The CAIR Handbook explains: “Our perceptions are filtered through our beliefs and assumptions, our internal dialogue (thoughts) and images, our physiological and behavioral responses, and our emotions. All of these interact to form a filter through which we experience the world. In the process of growing up in an unsafe environment, we make many decisions about ourselves, and the world outside of us.
These decisions form the filter of our Old Program. Over time we become addicted to this way of looking at the world, and the decisions that underly our filters become unconscious. If our filter sees us as inadequate and unlovable, positive feedback from those around us cannot get through. Keeping our internal view and rejecting the external information usually resolves the mismatch between how we see ourselves, and how others react to us. (Stop and discuss.)”
Your windshield filters what you see as you drive your bus. Imagine driving west into the sun in the afternoon, with bugs, grime, and dirt covering your windshield. What are you feeling as you drive along? What if you assumed that your poor vision was “just how you are” and there was nothing you could do about your poor visibility.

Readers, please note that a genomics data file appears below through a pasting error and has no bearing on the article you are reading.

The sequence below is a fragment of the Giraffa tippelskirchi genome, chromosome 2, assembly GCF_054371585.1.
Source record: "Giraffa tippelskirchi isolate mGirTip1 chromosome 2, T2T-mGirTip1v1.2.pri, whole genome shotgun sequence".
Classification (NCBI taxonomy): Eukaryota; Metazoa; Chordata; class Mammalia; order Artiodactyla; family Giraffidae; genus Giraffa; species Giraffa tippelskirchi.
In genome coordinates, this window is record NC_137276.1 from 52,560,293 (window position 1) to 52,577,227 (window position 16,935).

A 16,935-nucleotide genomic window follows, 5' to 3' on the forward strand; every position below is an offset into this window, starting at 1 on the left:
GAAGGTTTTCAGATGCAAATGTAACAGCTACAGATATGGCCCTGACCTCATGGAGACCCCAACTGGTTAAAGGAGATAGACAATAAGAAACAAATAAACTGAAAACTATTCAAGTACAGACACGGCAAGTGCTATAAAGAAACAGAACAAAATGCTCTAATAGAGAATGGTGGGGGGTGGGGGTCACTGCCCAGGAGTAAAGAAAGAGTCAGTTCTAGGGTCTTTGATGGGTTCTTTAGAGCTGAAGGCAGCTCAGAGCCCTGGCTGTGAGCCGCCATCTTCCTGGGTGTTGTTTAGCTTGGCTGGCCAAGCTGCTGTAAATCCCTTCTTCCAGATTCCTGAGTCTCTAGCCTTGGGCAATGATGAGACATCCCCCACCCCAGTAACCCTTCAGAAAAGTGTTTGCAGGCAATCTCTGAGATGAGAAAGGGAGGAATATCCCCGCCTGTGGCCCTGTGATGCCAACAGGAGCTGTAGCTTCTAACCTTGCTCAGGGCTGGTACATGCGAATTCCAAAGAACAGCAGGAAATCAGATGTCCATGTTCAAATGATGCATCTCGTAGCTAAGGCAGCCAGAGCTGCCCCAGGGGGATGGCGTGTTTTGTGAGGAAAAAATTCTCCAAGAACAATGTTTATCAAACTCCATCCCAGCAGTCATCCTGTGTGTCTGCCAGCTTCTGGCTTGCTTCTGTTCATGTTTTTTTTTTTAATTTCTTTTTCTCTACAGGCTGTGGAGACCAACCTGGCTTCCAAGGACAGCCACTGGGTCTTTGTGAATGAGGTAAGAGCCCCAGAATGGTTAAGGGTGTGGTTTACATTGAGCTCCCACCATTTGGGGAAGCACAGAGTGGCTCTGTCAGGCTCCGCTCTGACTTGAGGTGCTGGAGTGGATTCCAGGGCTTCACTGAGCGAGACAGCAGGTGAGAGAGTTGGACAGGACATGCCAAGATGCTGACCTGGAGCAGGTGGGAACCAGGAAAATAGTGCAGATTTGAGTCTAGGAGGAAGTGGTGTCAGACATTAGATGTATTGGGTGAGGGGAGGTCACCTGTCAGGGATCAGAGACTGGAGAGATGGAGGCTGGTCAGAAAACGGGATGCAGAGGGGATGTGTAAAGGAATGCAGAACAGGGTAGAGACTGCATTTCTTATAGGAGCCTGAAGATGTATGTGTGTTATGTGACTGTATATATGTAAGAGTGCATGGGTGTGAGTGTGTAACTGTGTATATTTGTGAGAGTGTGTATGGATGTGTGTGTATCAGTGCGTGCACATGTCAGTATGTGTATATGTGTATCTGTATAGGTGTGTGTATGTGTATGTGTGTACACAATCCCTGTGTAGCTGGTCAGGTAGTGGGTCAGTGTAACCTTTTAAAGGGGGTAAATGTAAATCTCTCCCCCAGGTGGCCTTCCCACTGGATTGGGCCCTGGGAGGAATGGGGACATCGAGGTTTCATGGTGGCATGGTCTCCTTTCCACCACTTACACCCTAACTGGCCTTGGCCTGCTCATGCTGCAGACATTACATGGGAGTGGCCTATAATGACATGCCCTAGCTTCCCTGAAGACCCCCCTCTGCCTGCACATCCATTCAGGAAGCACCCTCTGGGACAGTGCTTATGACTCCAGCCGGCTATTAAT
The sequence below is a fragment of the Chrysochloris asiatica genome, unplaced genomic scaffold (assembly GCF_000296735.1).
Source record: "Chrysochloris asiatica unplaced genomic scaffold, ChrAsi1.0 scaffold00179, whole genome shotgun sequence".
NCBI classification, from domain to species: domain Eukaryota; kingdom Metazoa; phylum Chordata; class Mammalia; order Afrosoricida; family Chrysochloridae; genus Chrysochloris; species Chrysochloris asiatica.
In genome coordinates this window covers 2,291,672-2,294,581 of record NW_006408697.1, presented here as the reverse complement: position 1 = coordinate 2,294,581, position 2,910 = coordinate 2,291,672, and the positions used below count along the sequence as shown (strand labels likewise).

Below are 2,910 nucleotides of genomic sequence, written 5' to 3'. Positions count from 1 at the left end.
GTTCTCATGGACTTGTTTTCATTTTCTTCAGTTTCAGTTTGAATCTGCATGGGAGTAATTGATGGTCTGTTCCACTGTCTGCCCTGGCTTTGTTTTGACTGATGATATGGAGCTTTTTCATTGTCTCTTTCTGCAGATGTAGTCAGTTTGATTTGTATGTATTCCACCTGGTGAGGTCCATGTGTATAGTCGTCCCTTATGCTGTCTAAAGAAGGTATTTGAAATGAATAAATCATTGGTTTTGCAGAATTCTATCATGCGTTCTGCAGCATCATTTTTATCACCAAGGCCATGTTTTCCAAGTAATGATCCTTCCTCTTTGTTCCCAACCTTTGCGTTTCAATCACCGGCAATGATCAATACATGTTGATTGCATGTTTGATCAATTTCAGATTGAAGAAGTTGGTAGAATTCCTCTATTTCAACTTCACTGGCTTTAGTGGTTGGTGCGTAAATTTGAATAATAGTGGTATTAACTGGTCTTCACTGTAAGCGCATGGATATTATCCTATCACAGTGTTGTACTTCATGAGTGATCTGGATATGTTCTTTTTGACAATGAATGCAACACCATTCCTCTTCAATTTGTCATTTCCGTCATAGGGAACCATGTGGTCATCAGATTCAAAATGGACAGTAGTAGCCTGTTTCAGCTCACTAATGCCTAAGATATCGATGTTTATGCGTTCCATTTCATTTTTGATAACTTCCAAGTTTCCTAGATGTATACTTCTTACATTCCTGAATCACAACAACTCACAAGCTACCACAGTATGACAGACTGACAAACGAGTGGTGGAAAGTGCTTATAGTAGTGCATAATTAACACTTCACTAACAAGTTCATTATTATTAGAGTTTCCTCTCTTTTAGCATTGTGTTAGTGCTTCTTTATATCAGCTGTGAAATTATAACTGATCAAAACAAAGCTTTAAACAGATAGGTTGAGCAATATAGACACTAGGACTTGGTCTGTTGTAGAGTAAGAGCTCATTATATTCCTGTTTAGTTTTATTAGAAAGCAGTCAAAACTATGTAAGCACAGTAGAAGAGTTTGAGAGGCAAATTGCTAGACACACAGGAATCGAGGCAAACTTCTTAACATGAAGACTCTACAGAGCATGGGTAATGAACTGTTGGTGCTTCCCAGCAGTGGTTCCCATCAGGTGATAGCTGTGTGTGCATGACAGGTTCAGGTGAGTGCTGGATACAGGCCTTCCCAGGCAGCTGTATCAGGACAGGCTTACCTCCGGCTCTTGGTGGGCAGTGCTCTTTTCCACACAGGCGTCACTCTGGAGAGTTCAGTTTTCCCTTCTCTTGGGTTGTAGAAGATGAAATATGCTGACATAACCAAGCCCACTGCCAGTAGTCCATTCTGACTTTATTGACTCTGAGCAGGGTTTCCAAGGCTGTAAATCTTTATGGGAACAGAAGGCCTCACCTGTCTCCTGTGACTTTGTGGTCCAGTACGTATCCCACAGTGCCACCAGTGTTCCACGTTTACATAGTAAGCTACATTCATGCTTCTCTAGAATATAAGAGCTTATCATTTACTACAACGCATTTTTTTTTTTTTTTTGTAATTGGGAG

Someone sitting in the passenger seat would probably demand that you pull off at a gas station and clean your windshield, whether you thought it would help or not. They wouldn’t want to risk their lives as you drive blindly.
Are you ready to begin cleaning your windshield of the many distortions and filters that color everything you perceive? You may enjoy driving a lot more when you can see clearly to choose healthy driving. This concept of perceptual filters is key in the recovery process.